BUT the single most fascinating (and heart warming and hopeful and wonderful) is that they have made it so painful, so horrible, so awkward for the japanese whalers that often that the japanese are just packing up and going home early. They really think adding just once more boat to their fleet will make it almost impossible for those whalers to continue their “scientific” research. How amazing is that? In MY lifetime we might see an end to whaling commercially (and that is what they are actually doing with the whales as a loop hole requires the whales, that are caught “scientifically”, be completely used and not wasted…meaning they can sell it for food. Last season they had set out to kill 1000 whales and got less than 250 of them.

Another interesting (and yet saddening fact) about the UN charter that protects these animals is that they basically said “these are the rules…but we aren’t going to enforce them. Someone else will have to do that” *insert vague gesturing at the entire world*. That is when Captain Watson stepped up to the plate and said “I’ll do it”. Maybe it does take just one person to change the world?

I could ramble on and on about them as *I* learnt just as much as the girls. I also really appriciate that all their crew are volunteers. They don’t get paid a salary of any kind and when we booked our excursion they just asked that each family (assuming they could afford to) make a small donation from their WISH LIST. We bough a bunch of fruit & vege as a donation, but they were asking for everything from dolphin torch batteries to DVD’s to tofu (the crew are all vegan…they walk their talk). Because of these things they keep their administration costs right down and apparently 95% of cash donations go toward the campaigns (meaning fuelling the boats to head out to save some whales or sharks or bluefin tuna). The huge portion that some “charities” spend on administration costs and CEO salaries has put me off supporting lots of them but this is someone we are going to go ahead and try to support even if it just means dropping a few bags of potatoes off to the ship while it is in dock.

Now I don’t normally advocate much but I would really REALLY encourage you to visit the “Steve Irwin” if you are in Melbourne or are visiting Melbourne soon. They are currently docked in Williamstown and will be there for awhile. While they operate tours on weekends they said there is always someone there who is willing to talk to you. Just go to the dock and ring the door bell on their gang plank (yup they have a door bell on there). It is totally free to visit, but help them out and bring a bag of carrots or some metcards (or something else from their wishlist). Even if you are a sceptic or think there are more important things going on in the world go have a talk to them. Take your kids. Take your mum. Take your friends. They have some super cool gadgets (and they happily pointed out the helicopter donated by Bob Barker and the helicopter shed bought by the Red Hot Chilli Peppers) and show you all around the ship.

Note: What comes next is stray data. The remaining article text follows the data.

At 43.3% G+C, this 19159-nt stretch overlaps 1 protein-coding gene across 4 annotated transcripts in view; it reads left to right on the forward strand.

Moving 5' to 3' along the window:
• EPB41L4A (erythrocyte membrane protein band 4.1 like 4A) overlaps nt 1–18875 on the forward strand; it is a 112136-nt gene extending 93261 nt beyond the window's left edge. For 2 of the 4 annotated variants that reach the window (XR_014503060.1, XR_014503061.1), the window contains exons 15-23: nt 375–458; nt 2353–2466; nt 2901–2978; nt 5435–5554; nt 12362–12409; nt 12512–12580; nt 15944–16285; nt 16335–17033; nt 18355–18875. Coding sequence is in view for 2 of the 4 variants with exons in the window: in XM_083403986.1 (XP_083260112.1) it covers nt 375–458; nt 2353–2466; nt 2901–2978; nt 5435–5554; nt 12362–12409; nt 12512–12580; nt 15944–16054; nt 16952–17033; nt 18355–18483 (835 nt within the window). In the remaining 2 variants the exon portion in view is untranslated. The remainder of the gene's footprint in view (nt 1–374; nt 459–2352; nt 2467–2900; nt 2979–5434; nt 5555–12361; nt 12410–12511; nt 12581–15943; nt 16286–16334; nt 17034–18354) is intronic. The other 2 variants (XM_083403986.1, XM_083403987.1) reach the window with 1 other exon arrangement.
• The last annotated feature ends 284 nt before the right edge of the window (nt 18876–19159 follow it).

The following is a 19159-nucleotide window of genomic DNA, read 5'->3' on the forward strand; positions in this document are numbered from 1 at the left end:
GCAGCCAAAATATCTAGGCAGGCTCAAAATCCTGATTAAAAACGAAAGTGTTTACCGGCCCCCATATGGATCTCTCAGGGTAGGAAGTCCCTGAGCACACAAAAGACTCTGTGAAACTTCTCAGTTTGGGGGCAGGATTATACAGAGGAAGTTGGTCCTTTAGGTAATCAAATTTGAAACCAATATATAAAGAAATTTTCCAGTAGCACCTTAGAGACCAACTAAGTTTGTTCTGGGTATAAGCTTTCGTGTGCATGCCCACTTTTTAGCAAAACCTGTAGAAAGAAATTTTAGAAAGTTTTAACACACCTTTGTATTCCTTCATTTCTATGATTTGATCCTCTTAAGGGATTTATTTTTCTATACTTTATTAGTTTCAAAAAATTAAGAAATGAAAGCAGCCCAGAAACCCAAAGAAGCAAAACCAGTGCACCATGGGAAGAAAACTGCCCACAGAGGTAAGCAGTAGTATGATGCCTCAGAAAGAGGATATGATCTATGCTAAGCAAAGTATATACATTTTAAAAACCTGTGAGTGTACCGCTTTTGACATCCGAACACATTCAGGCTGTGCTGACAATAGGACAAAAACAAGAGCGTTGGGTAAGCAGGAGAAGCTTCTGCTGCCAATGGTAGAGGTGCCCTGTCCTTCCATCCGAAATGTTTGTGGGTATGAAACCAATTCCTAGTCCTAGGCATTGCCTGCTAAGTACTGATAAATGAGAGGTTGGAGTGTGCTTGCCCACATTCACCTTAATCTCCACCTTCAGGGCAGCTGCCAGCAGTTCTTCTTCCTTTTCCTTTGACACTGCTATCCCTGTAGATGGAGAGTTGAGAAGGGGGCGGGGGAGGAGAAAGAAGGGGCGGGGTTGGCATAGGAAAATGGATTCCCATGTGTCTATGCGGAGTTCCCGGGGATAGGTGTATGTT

Lastly they are going to be showing some of series four of their show “Whale Wars” at the Titanic Restaurant in Williamstown every Wednesday starting on the 27th of June at 8pm. They are asking for a suggested donation of $5-$10 (but have said that if money is an issue you don’t have to worry) We are going to try to make it ourselves so we might just see you there.



4 thoughts on “Sea Shepherd dot Org

    • thanks. I thought so too. Here’s hoping my daughters might grow up in a world where whales are still a thing.

  1. I really enjoyed this post and thank you for it — I shared on my FB page also (I googled “Sea Sheperd and Titanic, which is how I found it). Our family visited the ship a couple of times in the past months and made it to the Titanic last night with our 8 and 10 year old kids. It was a late night for them but worth it, we will be back for future screenings and do what we can to support Sea Shepherd. We recently relocated to Melbourne from Hawaii (where shark fin soup is now banned) — having the Steve Irwin and her amazing crew here presents a fantastic learning opportunity.